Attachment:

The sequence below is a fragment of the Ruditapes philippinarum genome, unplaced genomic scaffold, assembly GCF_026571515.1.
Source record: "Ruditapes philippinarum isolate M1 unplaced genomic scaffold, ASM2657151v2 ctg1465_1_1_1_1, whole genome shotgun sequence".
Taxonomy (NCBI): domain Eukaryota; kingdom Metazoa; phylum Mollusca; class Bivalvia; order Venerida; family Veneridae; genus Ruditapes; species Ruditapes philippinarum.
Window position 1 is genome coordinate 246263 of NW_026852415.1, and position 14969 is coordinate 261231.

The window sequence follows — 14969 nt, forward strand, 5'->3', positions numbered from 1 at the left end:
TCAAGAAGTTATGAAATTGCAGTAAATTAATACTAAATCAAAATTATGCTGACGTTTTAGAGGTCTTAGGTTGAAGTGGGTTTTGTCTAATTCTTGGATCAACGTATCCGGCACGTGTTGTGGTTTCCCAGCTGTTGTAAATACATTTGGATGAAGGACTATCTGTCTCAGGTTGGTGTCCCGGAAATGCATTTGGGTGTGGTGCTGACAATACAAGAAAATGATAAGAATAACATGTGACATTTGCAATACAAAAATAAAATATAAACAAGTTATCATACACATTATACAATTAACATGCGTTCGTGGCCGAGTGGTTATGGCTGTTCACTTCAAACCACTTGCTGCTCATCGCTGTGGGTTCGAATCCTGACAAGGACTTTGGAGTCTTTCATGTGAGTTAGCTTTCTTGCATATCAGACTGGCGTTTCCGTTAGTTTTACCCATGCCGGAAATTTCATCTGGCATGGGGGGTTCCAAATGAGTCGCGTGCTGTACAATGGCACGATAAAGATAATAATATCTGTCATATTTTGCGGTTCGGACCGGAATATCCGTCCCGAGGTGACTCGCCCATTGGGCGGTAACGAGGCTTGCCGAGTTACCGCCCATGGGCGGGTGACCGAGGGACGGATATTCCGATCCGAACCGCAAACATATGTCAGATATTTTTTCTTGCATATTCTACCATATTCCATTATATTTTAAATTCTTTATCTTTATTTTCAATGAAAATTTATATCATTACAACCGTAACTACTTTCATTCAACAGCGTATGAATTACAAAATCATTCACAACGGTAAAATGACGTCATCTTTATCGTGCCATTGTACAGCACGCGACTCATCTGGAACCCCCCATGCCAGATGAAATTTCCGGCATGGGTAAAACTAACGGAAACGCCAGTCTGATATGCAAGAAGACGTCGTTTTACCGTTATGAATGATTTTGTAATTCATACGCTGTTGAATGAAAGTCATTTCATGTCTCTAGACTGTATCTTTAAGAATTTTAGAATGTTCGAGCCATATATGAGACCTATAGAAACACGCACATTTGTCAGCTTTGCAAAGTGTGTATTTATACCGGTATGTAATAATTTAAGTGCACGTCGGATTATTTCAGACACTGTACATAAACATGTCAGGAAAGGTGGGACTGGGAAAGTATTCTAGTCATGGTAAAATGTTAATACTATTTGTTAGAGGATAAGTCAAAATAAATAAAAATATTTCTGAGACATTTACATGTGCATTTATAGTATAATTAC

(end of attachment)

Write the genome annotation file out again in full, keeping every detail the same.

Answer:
The sequence below is a fragment of the Ruditapes philippinarum genome, unplaced genomic scaffold, assembly GCF_026571515.1.
Source record: "Ruditapes philippinarum isolate M1 unplaced genomic scaffold, ASM2657151v2 ctg1465_1_1_1_1, whole genome shotgun sequence".
Taxonomy (NCBI): domain Eukaryota; kingdom Metazoa; phylum Mollusca; class Bivalvia; order Venerida; family Veneridae; genus Ruditapes; species Ruditapes philippinarum.
Window position 1 is genome coordinate 246263 of NW_026852415.1, and position 14969 is coordinate 261231.

The window sequence follows — 14969 nt, forward strand, 5'->3', positions numbered from 1 at the left end:
TCAAGAAGTTATGAAATTGCAGTAAATTAATACTAAATCAAAATTATGCTGACGTTTTAGAGGTCTTAGGTTGAAGTGGGTTTTGTCTAATTCTTGGATCAACGTATCCGGCACGTGTTGTGGTTTCCCAGCTGTTGTAAATACATTTGGATGAAGGACTATCTGTCTCAGGTTGGTGTCCCGGAAATGCATTTGGGTGTGGTGCTGACAATACAAGAAAATGATAAGAATAACATGTGACATTTGCAATACAAAAATAAAATATAAACAAGTTATCATACACATTATACAATTAACATGCGTTCGTGGCCGAGTGGTTATGGCTGTTCACTTCAAACCACTTGCTGCTCATCGCTGTGGGTTCGAATCCTGACAAGGACTTTGGAGTCTTTCATGTGAGTTAGCTTTCTTGCATATCAGACTGGCGTTTCCGTTAGTTTTACCCATGCCGGAAATTTCATCTGGCATGGGGGGTTCCAAATGAGTCGCGTGCTGTACAATGGCACGATAAAGATAATAATATCTGTCATATTTTGCGGTTCGGACCGGAATATCCGTCCCGAGGTGACTCGCCCATTGGGCGGTAACGAGGCTTGCCGAGTTACCGCCCATGGGCGGGTGACCGAGGGACGGATATTCCGATCCGAACCGCAAACATATGTCAGATATTTTTTCTTGCATATTCTACCATATTCCATTATATTTTAAATTCTTTATCTTTATTTTCAATGAAAATTTATATCATTACAACCGTAACTACTTTCATTCAACAGCGTATGAATTACAAAATCATTCACAACGGTAAAATGACGTCATCTTTATCGTGCCATTGTACAGCACGCGACTCATCTGGAACCCCCCATGCCAGATGAAATTTCCGGCATGGGTAAAACTAACGGAAACGCCAGTCTGATATGCAAGAAGACGTCGTTTTACCGTTATGAATGATTTTGTAATTCATACGCTGTTGAATGAAAGTCATTTCATGTCTCTAGACTGTATCTTTAAGAATTTTAGAATGTTCGAGCCATATATGAGACCTATAGAAACACGCACATTTGTCAGCTTTGCAAAGTGTGTATTTATACCGGTATGTAATAATTTAAGTGCACGTCGGATTATTTCAGACACTGTACATAAACATGTCAGGAAAGGTGGGACTGGGAAAGTATTCTAGTCATGGTAAAATGTTAATACTATTTGTTAGAGGATAAGTCAAAATAAATAAAAATATTTCTGAGACATTTACATGTGCATTTATAGTATAATTAC